Fire needs three things to occur: oxygen, fuel, and ignition. Remove any element of the “fire triangle” and combustion is impossible.
Oxygen is a given in just about any circumstance in which a plumbing contractor is likely to be working. Fuel is also likely to be present in the form of wood, other building materials, flammable liquids and gases, or in some other form.
That leaves ignition as the element that can most easily be controlled. And that’s one reason why pressing is better than soldering, particularly in confined spaces.
Soldering in tight quarters, like inside a wall or a plenum space, requires manipulating an air/acetylene torch with a 1700 °F flame while keeping it away from anything that might burn. It’s easy for accidents to occur.
According to a National Fire Protection Association report, soldering equipment caused 650 fires in the U.S. from 2013-17, resulting in two deaths, 27 injuries and $30 million in property damage. The figures for welding torches in the same period were 640 fires, three deaths, 27 injuries and $35 million in damages.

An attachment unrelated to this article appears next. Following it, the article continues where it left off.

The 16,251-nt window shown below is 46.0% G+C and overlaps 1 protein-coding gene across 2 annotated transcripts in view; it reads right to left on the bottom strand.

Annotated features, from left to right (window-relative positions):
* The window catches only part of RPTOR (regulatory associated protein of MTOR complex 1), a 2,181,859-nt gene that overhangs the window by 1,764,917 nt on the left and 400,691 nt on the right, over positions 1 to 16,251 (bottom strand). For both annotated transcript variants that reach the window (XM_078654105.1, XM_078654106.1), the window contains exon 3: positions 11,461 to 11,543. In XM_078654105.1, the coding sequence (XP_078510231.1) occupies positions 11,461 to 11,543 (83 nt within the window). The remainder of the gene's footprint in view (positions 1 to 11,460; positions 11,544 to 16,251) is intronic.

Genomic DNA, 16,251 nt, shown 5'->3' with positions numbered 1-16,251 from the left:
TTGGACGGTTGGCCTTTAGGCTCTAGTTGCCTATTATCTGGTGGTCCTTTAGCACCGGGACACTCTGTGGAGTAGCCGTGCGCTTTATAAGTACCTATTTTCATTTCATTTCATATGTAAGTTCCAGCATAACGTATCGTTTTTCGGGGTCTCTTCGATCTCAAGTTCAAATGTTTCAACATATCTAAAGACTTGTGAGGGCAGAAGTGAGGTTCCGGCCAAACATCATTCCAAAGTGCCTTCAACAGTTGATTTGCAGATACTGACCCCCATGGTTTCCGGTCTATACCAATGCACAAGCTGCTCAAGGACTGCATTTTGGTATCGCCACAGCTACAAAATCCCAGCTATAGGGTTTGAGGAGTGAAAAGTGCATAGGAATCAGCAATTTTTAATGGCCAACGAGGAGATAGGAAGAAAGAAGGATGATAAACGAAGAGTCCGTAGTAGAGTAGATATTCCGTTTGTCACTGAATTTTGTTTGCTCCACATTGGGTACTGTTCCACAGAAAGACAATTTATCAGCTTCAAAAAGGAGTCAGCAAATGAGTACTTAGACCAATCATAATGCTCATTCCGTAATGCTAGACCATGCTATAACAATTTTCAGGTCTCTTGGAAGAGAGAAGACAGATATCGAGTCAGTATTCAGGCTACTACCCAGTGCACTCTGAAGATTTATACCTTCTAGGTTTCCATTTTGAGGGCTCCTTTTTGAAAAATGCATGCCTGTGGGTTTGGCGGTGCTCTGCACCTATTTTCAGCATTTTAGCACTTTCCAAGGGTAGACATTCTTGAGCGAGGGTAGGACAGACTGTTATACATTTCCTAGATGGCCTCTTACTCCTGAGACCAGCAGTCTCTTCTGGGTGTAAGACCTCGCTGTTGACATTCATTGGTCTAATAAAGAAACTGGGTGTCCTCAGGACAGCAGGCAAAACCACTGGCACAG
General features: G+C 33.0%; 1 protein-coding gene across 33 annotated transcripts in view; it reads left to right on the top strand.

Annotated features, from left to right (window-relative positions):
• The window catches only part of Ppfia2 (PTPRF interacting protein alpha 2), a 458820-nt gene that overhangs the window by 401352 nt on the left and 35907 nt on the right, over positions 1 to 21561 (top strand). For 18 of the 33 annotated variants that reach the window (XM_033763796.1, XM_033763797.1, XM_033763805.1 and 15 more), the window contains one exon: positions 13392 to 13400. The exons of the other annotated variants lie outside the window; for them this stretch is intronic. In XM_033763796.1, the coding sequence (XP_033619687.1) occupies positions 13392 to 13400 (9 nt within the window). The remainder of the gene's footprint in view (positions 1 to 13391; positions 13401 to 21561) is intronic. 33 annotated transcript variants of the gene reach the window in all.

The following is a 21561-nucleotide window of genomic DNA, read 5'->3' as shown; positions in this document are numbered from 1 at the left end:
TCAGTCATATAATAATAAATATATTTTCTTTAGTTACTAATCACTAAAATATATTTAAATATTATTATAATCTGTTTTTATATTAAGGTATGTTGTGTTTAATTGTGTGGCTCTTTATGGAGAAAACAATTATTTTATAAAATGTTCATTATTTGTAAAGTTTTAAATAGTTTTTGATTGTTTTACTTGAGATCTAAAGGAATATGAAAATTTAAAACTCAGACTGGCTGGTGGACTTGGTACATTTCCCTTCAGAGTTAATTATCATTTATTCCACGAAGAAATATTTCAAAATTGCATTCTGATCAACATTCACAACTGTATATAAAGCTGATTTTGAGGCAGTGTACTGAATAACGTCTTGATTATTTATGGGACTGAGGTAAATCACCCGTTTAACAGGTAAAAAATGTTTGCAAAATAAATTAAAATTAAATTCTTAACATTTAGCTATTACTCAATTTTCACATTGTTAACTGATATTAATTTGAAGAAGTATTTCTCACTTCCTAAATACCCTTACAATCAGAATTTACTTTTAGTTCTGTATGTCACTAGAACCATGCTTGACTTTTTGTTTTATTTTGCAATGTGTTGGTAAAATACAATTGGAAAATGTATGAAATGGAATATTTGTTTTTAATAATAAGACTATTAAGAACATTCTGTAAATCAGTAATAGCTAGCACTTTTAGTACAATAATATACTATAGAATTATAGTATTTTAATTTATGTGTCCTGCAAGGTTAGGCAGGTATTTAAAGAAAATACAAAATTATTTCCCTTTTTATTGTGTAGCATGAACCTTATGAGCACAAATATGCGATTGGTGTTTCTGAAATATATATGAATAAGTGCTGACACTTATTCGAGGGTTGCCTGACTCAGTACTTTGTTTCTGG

Using a press tool and some swiveling rings eliminates the need for flame in a confined space. And as a bonus, it’s also faster.
If fire does break out in a confined space, like an attic or crawlspace, it can be difficult for the contractor to exit safely in time. Working with a flame sometimes requires another worker to stand fire watch. Plus, when working in confined spaces, a safety watch is usually required. While necessary, those are added expenses, plus it might mean pulling a worker off another part of the job. Reducing the time spent in these conditions is an inherent benefit of press. A safety watchperson might still be required, but quicker completion means less impact on cost. Reducing time in confined spaces also reduces worker risk.
Of course, there are some places where the risk of a fire or explosion are so great that it’s extremely dangerous or impossible to use a flame, like in hospitals, oil refineries, chemical plants, etc. In those cases, pressing is the only safe solution.
When a safer, faster alternative like pressing is available, working with flame poses an unnecessary risk.